Two new Cnemaspis Strauch, 1887 (Squamata: Gekkonidae) from the Shevaroy massif, Tamil Nadu, India, with a preliminary ND2 phylogeny of Indian Cnemaspis.
|Title||Two new Cnemaspis Strauch, 1887 (Squamata: Gekkonidae) from the Shevaroy massif, Tamil Nadu, India, with a preliminary ND2 phylogeny of Indian Cnemaspis.|
|Publication Type||Journal Article|
|Year of Publication||2019|
|Authors||Khandekar A, Gaitonde N, Agarwal I|
|Date Published||2019 May 22|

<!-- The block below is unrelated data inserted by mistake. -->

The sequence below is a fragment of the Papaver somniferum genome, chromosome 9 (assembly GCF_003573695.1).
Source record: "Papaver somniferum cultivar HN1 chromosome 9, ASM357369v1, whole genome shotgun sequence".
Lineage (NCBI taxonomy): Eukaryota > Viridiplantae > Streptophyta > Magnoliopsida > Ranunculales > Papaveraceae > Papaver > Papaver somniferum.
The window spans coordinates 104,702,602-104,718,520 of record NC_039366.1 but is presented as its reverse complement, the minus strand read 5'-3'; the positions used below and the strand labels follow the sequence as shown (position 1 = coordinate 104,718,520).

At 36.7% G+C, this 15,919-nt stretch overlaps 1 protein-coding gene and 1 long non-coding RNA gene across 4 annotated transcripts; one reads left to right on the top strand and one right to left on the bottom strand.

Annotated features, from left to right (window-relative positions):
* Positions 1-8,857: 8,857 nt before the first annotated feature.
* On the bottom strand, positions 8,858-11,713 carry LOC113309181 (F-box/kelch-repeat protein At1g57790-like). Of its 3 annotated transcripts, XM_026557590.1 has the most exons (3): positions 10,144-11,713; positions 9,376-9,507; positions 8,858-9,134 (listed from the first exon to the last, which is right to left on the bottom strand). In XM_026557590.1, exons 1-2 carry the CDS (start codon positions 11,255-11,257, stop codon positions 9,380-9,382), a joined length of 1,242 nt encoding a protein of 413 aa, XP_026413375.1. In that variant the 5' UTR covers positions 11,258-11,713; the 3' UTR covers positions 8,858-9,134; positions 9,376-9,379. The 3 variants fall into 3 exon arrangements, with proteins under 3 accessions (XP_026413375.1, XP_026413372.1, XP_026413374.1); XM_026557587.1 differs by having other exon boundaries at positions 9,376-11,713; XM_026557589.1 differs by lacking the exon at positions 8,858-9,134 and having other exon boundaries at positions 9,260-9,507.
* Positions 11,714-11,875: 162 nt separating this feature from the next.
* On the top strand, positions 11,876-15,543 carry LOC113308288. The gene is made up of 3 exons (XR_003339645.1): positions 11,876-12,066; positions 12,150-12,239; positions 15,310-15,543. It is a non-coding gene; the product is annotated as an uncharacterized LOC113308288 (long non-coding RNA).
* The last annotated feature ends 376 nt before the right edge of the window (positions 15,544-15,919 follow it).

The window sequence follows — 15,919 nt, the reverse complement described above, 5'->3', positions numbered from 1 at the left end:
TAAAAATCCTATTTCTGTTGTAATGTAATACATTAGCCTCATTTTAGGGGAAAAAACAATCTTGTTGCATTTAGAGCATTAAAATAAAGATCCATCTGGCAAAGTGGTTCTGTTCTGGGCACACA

We present a preliminary ND2 phylogeny of South Asian Cnemaspis, recovering a number of deeply divergent clades within Indian Cnemaspis, endemic to the southern and northern Western Ghats besides the Mysore Plateau and hills of Tamil Nadu. There are a number of unnamed lineages that are >5% divergent on ND2 across the phylogeny, including three from the gracilis clade on an elevation gradient (800-1400 m asl.) around Yercaud in the Shevaroy massif, Salem district, Tamil Nadu. We describe two of these as new species- Cnemaspis shevaroyensis sp. nov. and Cnemaspis thackerayi sp. nov. are both allied to Cnemaspis gracilis and can be diagnosed from all other Indian Cnemaspis by the absence of spine-like scales on flank, heterogeneous dorsal pholidosis, presence of femoral and precloacal pores, tail with enlarged, strongly keeled, conical tubercles forming whorls, a median row of enlarged and smooth sub-caudals. They differ from C. gracilis and each other in body size, the number of tubercles around midbody, the number of tubercles in paravertebral rows, the number of femoral and precloacal pores, the number of poreless scales in-between precloacal pores and between femoral and precloacal pores, and subtle colour pattern differences; besides uncorrected mitochondrial sequence divergence (7.9-16.6 %). We also provide a description of Cnemaspis yercaudensis from its type locality and an additional locality. The discovery of two endemic species and a third unnamed divergent lineage from an isolated massif in peninsular India outside the Western Ghats indicate that many other such understudied hill ranges may harbour high endemic biodiversity.